Axel Mellinger, a professor at Central Michigan University, describes the process of making the panorama in the November issue of Publications of the Astronomical Society of the Pacific. An interactive version of the picture can viewed on Mellinger's website: http://home.arcor.de/axel.mellinger/.
"This panorama image shows stars 1000 times fainter than the human eye can see, as well as hundreds of galaxies, star clusters and nebulae," Mellinger said. Its high resolution makes the panorama useful for both educational and scientific purposes, he says.
Mellinger spent 22 months and traveled over 26,000 miles to take digital photographs at dark sky locations in South Africa, Texas and Michigan. After the photographs were taken, "the real work started," Mellinger said.
Simply cutting and pasting the images together into one big picture would not work. Each photograph is a two-dimensional projection of the celestial sphere. As such, each one contains distortions, in much the same way that flat maps of the round Earth are distorted. In order for the images to fit together seamlessly, those distortions had to be accounted for. To do that, Mellinger used a mathematical model—and hundreds of hours in front of a computer.
Another problem Mellinger had to deal with was the differing background light in each photograph.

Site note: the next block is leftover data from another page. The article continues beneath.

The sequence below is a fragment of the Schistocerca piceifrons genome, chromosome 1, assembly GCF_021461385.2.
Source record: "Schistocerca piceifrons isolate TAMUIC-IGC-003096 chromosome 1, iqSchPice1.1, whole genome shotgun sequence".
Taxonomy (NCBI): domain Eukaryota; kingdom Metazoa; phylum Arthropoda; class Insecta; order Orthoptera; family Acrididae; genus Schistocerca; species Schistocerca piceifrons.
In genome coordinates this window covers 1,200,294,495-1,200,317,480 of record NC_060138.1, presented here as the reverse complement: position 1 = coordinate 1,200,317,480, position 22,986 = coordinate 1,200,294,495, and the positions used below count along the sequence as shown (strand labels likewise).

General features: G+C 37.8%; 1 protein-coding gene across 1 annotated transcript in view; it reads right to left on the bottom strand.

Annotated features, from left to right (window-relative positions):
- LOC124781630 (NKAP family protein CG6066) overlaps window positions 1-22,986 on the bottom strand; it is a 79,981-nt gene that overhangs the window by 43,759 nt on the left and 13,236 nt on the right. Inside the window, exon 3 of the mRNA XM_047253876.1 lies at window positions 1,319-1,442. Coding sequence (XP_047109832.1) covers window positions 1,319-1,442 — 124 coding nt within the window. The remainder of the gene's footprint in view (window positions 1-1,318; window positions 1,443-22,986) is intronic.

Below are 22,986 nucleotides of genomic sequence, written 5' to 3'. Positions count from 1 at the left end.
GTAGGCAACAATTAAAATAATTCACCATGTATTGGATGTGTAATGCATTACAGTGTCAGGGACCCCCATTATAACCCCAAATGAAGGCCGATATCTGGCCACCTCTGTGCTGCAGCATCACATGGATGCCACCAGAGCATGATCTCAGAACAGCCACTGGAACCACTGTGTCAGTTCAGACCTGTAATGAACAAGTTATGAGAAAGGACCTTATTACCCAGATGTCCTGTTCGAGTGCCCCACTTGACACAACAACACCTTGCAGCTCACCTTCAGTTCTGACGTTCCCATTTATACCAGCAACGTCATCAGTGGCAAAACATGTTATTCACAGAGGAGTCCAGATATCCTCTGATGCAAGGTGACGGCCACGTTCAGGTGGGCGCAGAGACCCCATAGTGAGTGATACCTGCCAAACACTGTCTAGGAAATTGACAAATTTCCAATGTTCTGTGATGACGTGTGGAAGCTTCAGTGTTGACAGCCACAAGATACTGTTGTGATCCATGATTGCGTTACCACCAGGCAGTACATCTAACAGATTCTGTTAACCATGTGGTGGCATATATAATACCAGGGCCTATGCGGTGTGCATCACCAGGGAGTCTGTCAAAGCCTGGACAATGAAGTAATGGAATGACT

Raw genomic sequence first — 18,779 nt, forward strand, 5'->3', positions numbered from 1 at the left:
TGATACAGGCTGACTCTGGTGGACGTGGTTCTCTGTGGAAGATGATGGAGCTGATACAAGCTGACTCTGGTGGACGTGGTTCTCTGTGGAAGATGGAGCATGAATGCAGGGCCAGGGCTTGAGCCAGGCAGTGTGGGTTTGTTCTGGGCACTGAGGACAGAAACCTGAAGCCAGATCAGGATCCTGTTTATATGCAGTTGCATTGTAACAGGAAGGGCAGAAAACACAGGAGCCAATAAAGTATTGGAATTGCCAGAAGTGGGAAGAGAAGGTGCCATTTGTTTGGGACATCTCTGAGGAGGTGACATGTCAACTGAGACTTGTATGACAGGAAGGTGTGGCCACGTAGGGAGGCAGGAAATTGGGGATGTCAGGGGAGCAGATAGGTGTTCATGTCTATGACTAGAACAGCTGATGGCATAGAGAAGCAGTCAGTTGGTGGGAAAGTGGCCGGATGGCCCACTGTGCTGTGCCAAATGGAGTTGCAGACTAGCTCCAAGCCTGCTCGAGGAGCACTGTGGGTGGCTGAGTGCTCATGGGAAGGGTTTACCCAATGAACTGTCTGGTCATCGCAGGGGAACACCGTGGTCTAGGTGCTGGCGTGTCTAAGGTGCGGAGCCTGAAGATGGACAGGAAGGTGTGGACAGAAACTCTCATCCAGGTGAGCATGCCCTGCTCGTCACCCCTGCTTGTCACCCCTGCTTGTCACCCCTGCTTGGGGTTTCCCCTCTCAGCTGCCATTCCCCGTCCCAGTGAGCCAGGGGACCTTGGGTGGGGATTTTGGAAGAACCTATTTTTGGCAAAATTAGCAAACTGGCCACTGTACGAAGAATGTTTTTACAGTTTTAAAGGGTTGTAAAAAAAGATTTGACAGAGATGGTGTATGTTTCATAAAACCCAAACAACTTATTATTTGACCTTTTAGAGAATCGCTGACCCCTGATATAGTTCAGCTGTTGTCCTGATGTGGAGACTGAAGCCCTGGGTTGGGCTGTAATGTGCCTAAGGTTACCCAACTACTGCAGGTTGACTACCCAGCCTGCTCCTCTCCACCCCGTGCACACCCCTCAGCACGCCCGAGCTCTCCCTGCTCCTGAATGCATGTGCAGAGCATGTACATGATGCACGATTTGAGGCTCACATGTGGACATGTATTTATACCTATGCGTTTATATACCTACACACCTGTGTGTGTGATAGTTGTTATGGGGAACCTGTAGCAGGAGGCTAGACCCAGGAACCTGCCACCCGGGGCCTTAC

"Due to artificial light pollution, natural air glow, as well as sunlight scattered by dust in our solar system, it is virtually impossible to take a wide-field astronomical photograph that has a perfectly uniform background," Mellinger said.
To fix this, Mellinger used data from the Pioneer 10 and 11 space probes. The data allowed him to distinguish star light from unwanted background light. He could then edit out the varying background light in each photograph. That way they would fit together without looking patchy.
The result is an image of our home galaxy that no star-gazer could ever see from a single spot on earth. Mellinger plans to make the giant 648 megapixel image available to planetariums around the world.
About Dr. Axel Mellinger:
Axel Mellinger was born in Munich, Germany and is currently an assistant professor at Central Michigan University. His daytime work is in the field of polymer physics, but he also has nearly 30 years of experience in astronomy and astrophotography. His Milky Way panorama image, as well as links to his other astrophotography projects, can be found on his web site at http://home.arcor.de/axel.mellinger/.
The Publications of the Astronomical Society of the Pacific has been published regularly since 1889, as part of the ASP's mission to advance the science of astronomy and disseminate astronomical information. This journal provides an outlet for astronomical results of a scientific nature and serves to keep readers in touch with current astronomical research. PASP is published by The University of Chicago Press.
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